Two weeks into the Parisian semester, and I’ve already learned so much. Yes, I’ve learned about Baudelaire and Gauthier, about Poincaré and Millerand, about the difference between rococo and neoclassicist painting, but above all, I’ve learned about myself, and my relationship to my education. As thrilling as it is to walk through the courtyard of the Sorbonne and find myself surrounded by classical-inspired marble architecture, I find myself yearning for the glow of the blue bridge at night and the ever-familiar bricks of the Hauser Fun Dome. My first two weeks of school in Paris have been wonderful and difficult, and have reminded me exactly why I chose Reed in the first place.
Reed seems to be following me everywhere I go. I sat down in my first class of the semester, nineteenth century French art history, and as I listened to the professor go through his slides and talk about each painting, I found myself keeping count of how many times my knowledge from Hum 110 came in handy: out of the 29 paintings we studied in our first day of class, 19 of them were thematically related to the Hum material. My literature classes and history course followed in a similar fashion, despite the fact that they’re all nineteenth and twentieth century classes. It turns out that there actually is a really good reason we all take Hum.
But I started to really think about Reed later in the week in one of my lit classes, as I spent my Wednesday afternoon sitting through three hours of lecture. Three solid hours of the professor talking, and all sixty of us students listening and taking notes. And then realizing that this was the “conference” section of the course, and that immediately after, I’d be going to the two-hour lecture section with all 250 students.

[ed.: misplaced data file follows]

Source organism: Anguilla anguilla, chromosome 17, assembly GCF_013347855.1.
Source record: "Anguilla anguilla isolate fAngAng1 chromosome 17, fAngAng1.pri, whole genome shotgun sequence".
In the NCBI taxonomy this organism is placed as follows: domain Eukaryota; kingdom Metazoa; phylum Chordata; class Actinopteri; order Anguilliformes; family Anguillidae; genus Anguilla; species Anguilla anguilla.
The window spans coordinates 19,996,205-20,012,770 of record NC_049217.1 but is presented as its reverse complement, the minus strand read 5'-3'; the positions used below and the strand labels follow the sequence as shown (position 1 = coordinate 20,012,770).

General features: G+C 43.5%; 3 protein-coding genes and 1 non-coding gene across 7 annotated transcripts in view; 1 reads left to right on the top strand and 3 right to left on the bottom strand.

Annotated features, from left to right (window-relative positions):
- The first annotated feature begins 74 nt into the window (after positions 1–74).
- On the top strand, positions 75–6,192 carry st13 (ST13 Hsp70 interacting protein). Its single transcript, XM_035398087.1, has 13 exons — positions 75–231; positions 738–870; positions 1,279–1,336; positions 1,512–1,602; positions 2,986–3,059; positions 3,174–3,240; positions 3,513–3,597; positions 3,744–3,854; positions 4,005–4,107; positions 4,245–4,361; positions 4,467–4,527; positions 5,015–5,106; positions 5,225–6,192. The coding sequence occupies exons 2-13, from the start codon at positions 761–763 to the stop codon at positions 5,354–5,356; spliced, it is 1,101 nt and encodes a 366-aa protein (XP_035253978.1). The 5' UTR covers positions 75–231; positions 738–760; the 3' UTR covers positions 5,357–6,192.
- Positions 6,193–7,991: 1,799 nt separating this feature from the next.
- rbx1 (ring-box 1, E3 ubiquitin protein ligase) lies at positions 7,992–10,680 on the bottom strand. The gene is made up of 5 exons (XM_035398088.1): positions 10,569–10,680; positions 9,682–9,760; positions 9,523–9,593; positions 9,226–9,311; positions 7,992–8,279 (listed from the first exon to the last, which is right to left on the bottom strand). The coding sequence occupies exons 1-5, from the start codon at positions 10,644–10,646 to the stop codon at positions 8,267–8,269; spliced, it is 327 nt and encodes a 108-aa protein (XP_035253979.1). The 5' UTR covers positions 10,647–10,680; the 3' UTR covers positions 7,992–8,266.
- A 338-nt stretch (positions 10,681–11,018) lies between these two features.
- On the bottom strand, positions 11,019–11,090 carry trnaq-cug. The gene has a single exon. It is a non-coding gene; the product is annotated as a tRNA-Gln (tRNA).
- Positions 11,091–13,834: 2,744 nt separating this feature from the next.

Needless to say, I was fairly horrified and irritated, and missing Reed for everything it is: the small classes, the encouragement to be opinionated and vocal, and the constant emphasis on learning through discussion. I left feeling like I had gotten myself into something that I had specifically applied to Reed to avoid for the rest of my life: the necessity of shutting up and taking notes for hours on end.
I became even more Reed-sick the next day in my other literature class when my incredibly française professor, Madame Lavaud, looked up over her red, half-moon glasses and told us all to write down the password for the course’s “meu-del”: To my extreme nostalgic pleasure, the Sorbonne uses the exact same interface as the beloved Moodle, except with a great French accent.
Trudging to my next class, the last of the week, a final, one-hour lecture on Samuel Beckett, I missed the Paradox between classes and my bi-weekly tummy-scratching dates with Prefix in the hall of Vollum 1. Taking my seat in the admittedly beautiful Amphithéâtre Milne Edwards, I pulled my notebook out, readying myself for more slavish note taking, and saw the image you see above: a boredom-induced etching of, “REED COLLEGE I GOTTA GO NOW,” and I just about burst into simultaneous tears and hysterical laughter. Reed was following me everywhere, and I’m oh so glad it was.
Week two was better. I had a grip on things, and I’m coming to terms with the French educational system. It’s different, and definitely not what I want from my college experience, but it just makes me appreciate what I have coming for the next two years even more. I also know that it’s an opportunity that I’m incredibly lucky to have, three-hour lectures notwithstanding.
Taking the bad with the good, I had my first class taught in the Sully wing of the Louvre on a rainy Wednesday morning, and later in the day studied an excerpt of de Beauvoir in a room that she had likely walked past, if not studied in, herself. My professors are brilliant, and I am slowly forcing myself into bilingualism every day. And while there is no Paradox or Prefix to be seen, I carry them with me all the time, along with the rest of Reed.
For Jack V. Booch, ’57, who took Reed with him ‘til the end.